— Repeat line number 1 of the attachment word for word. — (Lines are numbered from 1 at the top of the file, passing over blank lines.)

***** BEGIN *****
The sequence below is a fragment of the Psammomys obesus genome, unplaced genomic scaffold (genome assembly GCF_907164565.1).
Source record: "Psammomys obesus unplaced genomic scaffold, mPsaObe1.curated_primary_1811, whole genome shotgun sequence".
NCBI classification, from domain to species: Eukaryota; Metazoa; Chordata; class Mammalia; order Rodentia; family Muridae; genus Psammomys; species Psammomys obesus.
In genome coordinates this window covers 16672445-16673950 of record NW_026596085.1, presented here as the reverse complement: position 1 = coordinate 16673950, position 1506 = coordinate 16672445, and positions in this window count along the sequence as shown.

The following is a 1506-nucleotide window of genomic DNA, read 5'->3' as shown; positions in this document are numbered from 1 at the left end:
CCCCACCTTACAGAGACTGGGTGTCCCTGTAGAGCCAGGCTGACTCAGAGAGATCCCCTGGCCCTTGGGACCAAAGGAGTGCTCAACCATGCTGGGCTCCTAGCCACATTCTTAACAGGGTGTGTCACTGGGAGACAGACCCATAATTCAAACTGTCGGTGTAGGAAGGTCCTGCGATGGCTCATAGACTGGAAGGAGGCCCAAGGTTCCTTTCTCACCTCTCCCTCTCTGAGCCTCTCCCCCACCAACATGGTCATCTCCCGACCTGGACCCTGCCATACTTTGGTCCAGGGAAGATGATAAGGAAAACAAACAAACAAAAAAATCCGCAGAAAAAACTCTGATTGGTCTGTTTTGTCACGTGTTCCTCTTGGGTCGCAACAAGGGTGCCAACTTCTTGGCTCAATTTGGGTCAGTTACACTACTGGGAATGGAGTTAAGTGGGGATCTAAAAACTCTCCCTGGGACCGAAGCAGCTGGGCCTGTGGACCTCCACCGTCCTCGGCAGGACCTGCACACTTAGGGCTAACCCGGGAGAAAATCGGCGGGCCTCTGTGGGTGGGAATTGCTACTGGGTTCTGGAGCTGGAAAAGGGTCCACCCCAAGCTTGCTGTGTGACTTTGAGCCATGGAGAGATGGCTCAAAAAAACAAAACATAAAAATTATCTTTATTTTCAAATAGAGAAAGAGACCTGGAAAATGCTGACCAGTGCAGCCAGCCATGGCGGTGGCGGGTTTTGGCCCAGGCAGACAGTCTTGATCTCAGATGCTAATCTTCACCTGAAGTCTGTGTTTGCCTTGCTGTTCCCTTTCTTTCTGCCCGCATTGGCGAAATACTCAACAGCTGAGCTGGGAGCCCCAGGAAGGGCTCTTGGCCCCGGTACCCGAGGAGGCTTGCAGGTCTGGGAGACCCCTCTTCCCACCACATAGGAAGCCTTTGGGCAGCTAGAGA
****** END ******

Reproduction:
The sequence below is a fragment of the Psammomys obesus genome, unplaced genomic scaffold (genome assembly GCF_907164565.1).